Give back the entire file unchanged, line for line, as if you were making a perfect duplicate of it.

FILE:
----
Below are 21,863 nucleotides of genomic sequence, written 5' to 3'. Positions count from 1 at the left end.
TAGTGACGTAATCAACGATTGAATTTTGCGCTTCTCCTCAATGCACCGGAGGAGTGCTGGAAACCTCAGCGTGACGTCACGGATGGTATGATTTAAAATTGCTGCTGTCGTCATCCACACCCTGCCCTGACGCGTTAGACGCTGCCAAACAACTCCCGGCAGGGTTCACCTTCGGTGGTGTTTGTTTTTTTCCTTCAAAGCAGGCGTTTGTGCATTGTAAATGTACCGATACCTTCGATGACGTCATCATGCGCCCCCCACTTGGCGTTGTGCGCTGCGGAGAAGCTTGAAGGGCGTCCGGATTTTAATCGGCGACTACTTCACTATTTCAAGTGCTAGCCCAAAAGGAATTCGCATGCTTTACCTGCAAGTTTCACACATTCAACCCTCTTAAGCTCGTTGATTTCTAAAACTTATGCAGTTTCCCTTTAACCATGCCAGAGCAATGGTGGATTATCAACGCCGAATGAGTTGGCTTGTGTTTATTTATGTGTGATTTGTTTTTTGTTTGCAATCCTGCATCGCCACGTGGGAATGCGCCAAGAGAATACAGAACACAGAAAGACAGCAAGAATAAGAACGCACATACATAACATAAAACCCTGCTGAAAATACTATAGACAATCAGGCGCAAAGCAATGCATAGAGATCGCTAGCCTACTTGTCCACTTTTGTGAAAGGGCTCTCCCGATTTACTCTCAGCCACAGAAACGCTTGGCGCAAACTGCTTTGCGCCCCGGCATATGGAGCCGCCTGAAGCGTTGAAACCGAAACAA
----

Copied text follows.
Below are 21,863 nucleotides of genomic sequence, written 5' to 3'. Positions count from 1 at the left end.
TAGTGACGTAATCAACGATTGAATTTTGCGCTTCTCCTCAATGCACCGGAGGAGTGCTGGAAACCTCAGCGTGACGTCACGGATGGTATGATTTAAAATTGCTGCTGTCGTCATCCACACCCTGCCCTGACGCGTTAGACGCTGCCAAACAACTCCCGGCAGGGTTCACCTTCGGTGGTGTTTGTTTTTTTCCTTCAAAGCAGGCGTTTGTGCATTGTAAATGTACCGATACCTTCGATGACGTCATCATGCGCCCCCCACTTGGCGTTGTGCGCTGCGGAGAAGCTTGAAGGGCGTCCGGATTTTAATCGGCGACTACTTCACTATTTCAAGTGCTAGCCCAAAAGGAATTCGCATGCTTTACCTGCAAGTTTCACACATTCAACCCTCTTAAGCTCGTTGATTTCTAAAACTTATGCAGTTTCCCTTTAACCATGCCAGAGCAATGGTGGATTATCAACGCCGAATGAGTTGGCTTGTGTTTATTTATGTGTGATTTGTTTTTTGTTTGCAATCCTGCATCGCCACGTGGGAATGCGCCAAGAGAATACAGAACACAGAAAGACAGCAAGAATAAGAACGCACATACATAACATAAAACCCTGCTGAAAATACTATAGACAATCAGGCGCAAAGCAATGCATAGAGATCGCTAGCCTACTTGTCCACTTTTGTGAAAGGGCTCTCCCGATTTACTCTCAGCCACAGAAACGCTTGGCGCAAACTGCTTTGCGCCCCGGCATATGGAGCCGCCTGAAGCGTTGAAACCGAAACAA